Zombie Proofing Aberration with Methanol


The Aberration experiment continues, and I am making almost continuous modifications to Aberration based on operational experience and the availability of new technologies.

When I ran the boat to its winter storage at Scarano Boatyard in Albany, the standby diesel generator was smoking a little and this spring I suppose I will have to figure out what is causing it.

Worst case, I will have to replace the generator even though it has less than 600 running hours. That would be a bummer, If that were the case, I would replace the 15 kW diesel generator with a smaller generator in the 8-10 kW range. The 15 kW generator simply is bigger than I need.

In one of my earlier blogs on the boat I already mentioned that the generator was bigger than necessary, but with subsequent modifications, I reduced the battery charging capacity, which is now 7.6 KW max. I also increased the battery capacity by 30% and, together, that provides a new operational envelope balance that I like better. In Hybrid systems finding that operational envelope sweet spot is the crux of the matter and incredibly difficult to figure out.

While all these modifications cost money, it is satisfying to have designed modularity into the whole system, which makes the effort to change things quite low. As a matter of fact, if needed, I think I could swap the generator out for a different model in about 8 hours and that would include the removal of the old generator and the rigging in place of the new and smaller generator. It would basically be plug and play.

Meanwhile, I hope the present generator will last a while longer, since from a Zombie proofing point of view (well, more realistically, from a carbon neutral point of view), I want my next electrical generator to be methanol powered.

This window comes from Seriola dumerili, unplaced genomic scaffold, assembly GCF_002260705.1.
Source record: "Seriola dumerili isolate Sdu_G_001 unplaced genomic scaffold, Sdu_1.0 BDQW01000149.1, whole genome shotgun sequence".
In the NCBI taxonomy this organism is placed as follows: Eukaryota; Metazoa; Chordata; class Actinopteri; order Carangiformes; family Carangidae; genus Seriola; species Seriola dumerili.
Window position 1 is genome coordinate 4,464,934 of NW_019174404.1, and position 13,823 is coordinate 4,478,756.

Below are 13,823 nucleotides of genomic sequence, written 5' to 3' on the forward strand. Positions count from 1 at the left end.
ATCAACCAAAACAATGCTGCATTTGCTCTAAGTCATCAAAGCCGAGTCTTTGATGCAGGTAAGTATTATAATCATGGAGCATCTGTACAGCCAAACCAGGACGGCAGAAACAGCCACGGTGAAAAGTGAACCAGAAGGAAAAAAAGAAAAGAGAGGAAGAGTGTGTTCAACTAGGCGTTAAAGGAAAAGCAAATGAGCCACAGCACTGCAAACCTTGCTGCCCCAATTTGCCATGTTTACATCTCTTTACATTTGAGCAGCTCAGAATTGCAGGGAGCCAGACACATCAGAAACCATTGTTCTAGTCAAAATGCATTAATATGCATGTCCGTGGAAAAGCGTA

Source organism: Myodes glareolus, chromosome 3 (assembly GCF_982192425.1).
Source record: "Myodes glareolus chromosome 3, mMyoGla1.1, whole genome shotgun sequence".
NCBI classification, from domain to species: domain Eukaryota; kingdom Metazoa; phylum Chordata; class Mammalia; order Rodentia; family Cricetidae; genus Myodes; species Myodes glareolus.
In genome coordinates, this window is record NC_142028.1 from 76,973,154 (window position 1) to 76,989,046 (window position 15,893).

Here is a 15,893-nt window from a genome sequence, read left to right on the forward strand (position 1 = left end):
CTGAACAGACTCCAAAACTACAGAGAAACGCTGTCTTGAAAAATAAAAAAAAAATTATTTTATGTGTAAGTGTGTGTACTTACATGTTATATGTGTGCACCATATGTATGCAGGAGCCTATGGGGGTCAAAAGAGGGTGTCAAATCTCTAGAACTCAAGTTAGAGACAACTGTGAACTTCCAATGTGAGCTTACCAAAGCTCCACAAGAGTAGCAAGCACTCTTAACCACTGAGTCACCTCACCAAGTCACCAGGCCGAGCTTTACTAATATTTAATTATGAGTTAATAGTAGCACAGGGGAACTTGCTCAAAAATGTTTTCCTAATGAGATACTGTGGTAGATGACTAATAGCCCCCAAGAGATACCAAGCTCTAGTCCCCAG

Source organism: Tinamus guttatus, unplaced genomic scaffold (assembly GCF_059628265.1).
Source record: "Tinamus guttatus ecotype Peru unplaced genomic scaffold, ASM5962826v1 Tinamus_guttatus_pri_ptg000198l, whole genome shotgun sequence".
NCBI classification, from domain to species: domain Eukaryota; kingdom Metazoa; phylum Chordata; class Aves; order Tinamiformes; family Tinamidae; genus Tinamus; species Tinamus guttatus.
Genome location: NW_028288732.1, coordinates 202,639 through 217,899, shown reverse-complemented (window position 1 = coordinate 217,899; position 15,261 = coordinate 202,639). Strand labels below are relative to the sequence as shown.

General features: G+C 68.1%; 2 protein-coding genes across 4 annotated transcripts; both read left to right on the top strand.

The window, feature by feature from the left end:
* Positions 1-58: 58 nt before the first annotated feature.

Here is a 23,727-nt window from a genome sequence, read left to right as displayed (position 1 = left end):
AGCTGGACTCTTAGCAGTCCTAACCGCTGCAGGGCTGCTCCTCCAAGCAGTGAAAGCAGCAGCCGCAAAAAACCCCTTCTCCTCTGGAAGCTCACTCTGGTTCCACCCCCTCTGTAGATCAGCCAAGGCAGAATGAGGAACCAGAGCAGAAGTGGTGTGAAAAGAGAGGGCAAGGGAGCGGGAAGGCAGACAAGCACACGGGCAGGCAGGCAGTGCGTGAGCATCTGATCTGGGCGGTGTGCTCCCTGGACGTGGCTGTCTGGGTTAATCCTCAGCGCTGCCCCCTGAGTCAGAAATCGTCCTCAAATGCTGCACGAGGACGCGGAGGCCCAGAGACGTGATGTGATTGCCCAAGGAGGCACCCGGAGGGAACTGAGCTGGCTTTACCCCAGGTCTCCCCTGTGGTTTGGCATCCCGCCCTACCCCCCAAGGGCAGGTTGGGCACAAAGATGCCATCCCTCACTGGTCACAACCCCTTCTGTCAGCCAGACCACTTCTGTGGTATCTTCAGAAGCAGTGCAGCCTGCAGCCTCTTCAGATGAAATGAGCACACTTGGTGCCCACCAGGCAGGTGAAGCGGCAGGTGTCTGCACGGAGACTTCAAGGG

Assuming that methanol will be reasonably available at the water’s edge, I would install a methanol powered electrical generator to become more carbon neutral. Based on present technological forecasts I could install a methanol IC generator or methanol fuel cells.

The latter would be much preferred because they are more efficient and mostly silent so I can run silent on both batteries and on methanol and use less methanol to boot.

If I had to run an IC methanol electrical generator I would have to increase my tank capacity.

Fortunately, the boat’s tween deck has plenty of space in the right location to increase fuel tank capacity and, again, that change would take no more than a few hours. While methanol is not as flammable as gasoline, I would probably have to swap in aluminum fuel tanks for the present plastic tanks, but the piping fills and vents would not change.

I would have to rely on the fuel gauges rather than the convenience of simply looking at the transparent tanks, but that would demote me no lower than the rest of the boating world.

But let’s get back to Zombie proofing. What if I could produce my own methanol with my solar panels? On sunny laydays, I produce more solar than I need. What if that excess energy could be used to produce methanol? I would need fresh water, CO2, an electrolyzer, and a methanol converter that produces methanol from the hydrogen and CO2.

The process exists and the components exist but not (yet) in the integrated fashion where it would fit aboard Aberration.